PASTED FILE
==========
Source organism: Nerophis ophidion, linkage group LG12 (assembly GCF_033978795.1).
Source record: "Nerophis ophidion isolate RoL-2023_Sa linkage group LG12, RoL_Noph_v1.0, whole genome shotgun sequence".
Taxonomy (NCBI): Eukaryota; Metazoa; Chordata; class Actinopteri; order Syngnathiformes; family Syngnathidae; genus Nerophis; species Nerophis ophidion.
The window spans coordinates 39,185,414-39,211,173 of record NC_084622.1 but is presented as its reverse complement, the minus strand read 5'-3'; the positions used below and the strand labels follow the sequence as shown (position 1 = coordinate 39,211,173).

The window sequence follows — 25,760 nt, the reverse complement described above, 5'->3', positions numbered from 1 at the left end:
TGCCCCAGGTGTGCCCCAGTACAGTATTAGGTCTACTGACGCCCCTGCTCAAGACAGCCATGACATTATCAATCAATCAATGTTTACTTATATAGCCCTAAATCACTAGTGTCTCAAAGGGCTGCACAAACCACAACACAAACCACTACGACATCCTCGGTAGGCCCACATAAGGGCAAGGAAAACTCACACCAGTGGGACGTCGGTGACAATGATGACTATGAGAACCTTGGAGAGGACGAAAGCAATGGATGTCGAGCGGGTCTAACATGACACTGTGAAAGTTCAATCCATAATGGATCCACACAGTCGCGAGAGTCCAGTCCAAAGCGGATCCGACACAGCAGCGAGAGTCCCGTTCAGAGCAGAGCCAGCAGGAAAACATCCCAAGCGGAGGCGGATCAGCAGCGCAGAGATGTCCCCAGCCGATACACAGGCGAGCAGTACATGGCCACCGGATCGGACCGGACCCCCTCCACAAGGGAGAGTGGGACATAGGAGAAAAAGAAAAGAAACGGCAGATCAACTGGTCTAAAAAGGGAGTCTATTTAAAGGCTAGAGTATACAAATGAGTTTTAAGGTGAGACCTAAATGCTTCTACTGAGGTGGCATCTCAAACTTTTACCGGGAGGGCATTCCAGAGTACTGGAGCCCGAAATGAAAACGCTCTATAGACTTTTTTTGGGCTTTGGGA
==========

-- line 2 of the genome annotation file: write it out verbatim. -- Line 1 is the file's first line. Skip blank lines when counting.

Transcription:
Source record: "Nerophis ophidion isolate RoL-2023_Sa linkage group LG12, RoL_Noph_v1.0, whole genome shotgun sequence".